Thursday, January 22, 2015

Back in the [Camel] Saddle Again

Jaipur is bustling today. Diwali was last week, and for a moment, the city slowed down after the biggest festival of the year. But just a moment, and now the Pink City is back to its chaotic buying and selling.

I went to see my friend Banty today, and bought breath-taking Rajasthani miniatures: horses with prancing hennaed legs, tigers so real I want to stroke their fur, a Sufi robe that seems to swirl off the paper, sweet cows the colors of dawn, and more. 

Yesterday I bought silver, heavy pieces crafted by villagers and made into powerful neck pieces, bracelets and earrings that leave me breathless. I hope they leave you breathless, too.

Later this week, hand-knotted rugs, made out in the villages and brought by camel cart into Jaipur for final finishing and sale.  Jaipur blue pottery.  Hand-carved block prints, which I plan to have made into table runners and napkins. My heart feels full, just at the thought.

Life got in the way of my plans, as life so often does.  Moving twice in a year, getting laid off and getting rehired, blah blah blah.  Through it all the dream remains, pounding softly (if that is possible), and India calls me back with her sweet insistent voice.

And finally, I am back, doing what I love most in this world, sitting in the small showrooms, offices, homes, factories, of those who make and sell some of the most beautiful goods in India.  Sipping blistering-hot and poisonously sweet chai, inquiring about spouses and children who have grown since last I was here, asking to see the wares in the back, the precious things they don't usually show.

But things have changed, here in Jaipur. There are tall buildings being built out by the airport, newly-renovated when I was here last but now unrecognizable.  The Jaipur women, previously so conservative with the pallus pulled demurely over their heads, hesitant to look me in the eye, often wear Western clothes in public and meet my glance fearlessly.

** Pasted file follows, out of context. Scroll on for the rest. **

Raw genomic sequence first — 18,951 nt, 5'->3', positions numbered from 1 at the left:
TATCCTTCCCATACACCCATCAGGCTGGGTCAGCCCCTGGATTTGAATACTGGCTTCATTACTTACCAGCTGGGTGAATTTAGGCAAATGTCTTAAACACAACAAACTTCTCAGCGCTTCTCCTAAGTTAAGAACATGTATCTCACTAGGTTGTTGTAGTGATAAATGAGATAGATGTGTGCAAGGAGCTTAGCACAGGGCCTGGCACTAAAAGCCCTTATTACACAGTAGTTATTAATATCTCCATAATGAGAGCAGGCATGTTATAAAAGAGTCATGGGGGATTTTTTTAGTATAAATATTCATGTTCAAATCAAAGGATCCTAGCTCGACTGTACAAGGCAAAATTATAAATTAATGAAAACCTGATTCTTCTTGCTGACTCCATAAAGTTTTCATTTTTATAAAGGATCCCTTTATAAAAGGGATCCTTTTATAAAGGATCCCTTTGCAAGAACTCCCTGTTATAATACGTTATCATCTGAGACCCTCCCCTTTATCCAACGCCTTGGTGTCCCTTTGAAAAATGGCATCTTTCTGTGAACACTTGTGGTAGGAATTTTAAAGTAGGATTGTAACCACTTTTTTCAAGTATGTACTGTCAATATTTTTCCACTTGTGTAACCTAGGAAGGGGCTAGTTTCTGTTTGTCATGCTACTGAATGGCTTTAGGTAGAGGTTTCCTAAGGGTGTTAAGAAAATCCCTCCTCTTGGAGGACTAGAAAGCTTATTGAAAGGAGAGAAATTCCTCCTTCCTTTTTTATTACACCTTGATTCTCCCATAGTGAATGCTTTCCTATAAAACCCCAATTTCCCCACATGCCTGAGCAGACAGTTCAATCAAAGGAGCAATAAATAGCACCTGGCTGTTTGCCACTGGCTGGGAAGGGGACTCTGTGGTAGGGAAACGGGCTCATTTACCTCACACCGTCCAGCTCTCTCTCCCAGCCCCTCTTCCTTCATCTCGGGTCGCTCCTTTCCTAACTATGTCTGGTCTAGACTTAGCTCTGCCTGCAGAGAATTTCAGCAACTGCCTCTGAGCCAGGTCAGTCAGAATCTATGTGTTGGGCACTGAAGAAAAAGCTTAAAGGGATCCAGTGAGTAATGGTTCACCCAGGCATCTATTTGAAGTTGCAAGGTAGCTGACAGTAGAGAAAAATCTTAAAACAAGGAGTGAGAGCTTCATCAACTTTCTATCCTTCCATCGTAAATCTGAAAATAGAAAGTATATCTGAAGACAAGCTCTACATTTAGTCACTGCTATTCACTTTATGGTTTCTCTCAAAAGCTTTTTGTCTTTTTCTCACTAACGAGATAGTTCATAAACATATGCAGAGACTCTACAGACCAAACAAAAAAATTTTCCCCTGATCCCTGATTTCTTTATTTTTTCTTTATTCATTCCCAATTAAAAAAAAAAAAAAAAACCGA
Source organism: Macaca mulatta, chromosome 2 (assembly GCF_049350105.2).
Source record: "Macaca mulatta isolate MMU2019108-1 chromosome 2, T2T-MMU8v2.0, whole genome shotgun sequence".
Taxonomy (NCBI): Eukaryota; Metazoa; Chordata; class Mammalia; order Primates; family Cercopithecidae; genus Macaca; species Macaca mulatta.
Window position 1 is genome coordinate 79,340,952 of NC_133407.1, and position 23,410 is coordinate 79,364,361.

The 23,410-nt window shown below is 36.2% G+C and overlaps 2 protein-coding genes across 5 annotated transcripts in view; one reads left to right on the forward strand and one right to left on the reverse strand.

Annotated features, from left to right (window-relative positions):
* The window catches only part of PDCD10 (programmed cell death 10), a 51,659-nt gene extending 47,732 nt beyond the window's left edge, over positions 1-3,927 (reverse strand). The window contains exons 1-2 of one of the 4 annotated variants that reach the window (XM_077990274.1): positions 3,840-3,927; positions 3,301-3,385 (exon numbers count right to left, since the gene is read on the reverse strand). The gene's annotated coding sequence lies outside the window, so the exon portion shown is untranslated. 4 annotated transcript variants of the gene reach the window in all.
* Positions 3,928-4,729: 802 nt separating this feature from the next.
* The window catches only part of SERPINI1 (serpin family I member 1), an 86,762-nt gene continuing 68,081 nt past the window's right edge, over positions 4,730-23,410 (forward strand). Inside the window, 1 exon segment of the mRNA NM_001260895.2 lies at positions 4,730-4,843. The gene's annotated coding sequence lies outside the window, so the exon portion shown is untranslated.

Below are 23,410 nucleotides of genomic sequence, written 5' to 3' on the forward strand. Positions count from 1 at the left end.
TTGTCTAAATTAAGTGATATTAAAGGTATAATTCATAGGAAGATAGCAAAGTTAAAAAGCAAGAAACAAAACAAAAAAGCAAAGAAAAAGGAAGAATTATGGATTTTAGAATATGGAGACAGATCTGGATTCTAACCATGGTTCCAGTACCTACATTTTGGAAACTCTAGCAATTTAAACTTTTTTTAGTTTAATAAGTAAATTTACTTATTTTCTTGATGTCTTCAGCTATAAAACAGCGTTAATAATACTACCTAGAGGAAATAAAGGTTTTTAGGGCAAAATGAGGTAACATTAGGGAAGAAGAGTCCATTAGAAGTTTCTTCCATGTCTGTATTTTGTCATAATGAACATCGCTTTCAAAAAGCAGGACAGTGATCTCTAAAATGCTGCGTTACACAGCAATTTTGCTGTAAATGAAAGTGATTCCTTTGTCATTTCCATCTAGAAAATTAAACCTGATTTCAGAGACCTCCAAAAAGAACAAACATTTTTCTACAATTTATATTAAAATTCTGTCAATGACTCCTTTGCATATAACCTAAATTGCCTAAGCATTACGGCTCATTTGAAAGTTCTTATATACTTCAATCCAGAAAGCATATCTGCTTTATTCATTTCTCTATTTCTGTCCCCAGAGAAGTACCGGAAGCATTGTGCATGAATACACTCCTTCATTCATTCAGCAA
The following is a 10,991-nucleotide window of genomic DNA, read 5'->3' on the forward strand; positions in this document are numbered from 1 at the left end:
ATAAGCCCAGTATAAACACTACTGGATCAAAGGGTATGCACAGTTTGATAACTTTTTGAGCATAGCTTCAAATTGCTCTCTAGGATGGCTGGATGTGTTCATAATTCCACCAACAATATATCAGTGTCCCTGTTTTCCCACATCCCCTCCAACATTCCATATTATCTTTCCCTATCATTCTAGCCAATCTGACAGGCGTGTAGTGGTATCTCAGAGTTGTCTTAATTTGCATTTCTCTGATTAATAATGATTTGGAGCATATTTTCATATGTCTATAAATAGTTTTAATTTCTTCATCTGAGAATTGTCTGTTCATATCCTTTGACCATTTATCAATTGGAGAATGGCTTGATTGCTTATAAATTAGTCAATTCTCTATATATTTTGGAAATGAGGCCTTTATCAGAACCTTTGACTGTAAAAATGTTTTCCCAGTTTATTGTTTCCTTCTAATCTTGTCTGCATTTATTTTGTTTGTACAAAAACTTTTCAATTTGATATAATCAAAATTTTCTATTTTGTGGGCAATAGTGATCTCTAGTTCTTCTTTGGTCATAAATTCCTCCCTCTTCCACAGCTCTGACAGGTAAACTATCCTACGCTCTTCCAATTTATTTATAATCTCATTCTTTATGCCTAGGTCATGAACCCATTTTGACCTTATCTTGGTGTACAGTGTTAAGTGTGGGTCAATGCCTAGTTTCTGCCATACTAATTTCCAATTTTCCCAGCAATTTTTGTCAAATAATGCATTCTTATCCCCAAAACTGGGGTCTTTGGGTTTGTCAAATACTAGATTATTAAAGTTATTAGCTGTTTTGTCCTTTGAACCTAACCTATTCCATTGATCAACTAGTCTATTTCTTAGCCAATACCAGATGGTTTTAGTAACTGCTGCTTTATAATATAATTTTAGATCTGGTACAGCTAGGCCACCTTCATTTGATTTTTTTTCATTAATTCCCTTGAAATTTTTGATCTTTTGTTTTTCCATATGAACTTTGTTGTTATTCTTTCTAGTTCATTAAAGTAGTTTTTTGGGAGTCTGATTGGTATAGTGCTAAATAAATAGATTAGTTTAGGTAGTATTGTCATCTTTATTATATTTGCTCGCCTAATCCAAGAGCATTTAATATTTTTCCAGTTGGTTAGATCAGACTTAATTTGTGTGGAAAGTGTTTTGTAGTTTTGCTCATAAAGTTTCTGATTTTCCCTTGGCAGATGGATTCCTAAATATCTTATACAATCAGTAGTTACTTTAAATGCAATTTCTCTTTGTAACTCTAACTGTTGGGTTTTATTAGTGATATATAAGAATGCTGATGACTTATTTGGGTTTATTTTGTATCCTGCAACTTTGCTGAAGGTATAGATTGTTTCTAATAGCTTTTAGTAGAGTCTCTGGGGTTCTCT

A side-effect of all this modernity, all this pull to the West, is that some of the traditional arts are being lost.  Only a few places still make Jaipur blue pottery, the rug showrooms are closed, and Banty tells me that his business is greatly decreased.  Indians want what is new--melamine plates, modern art, machine rugs from China.  There are those, of course, who value Indian handicrafts, and the homes of the educated, worldly Indians who I count as friends do have many of the things I love.  But these collectors are becoming the exception in India.

I tell myself that there are good things, a growing middle class, comforts not known before by many here.  And that is true.  But oh! the loss of the crafts that may never be regained.  I snatch up what I can, on the misguided belief that I can single-handedly save these industries.

But perhaps I am being pessimistic.  The pendulum swings in trends, as in life.  Jobs come, jobs go.  Life goes on, beauty is remembered, and beauty remains.

Heavy Antique Silver Rajasthani Tribal Neckpiece, price on request


spiritofdaring said...

I wish our Government takes cognisance of your contribution to propagating our rich cultural heritage overseas.

PInky said...

I do too! Even more, I hope that even more Indians learn to treasure some of these beautiful handcrafts, and they don't end up like zoo animals only in foreign homes....but I believe it will happen!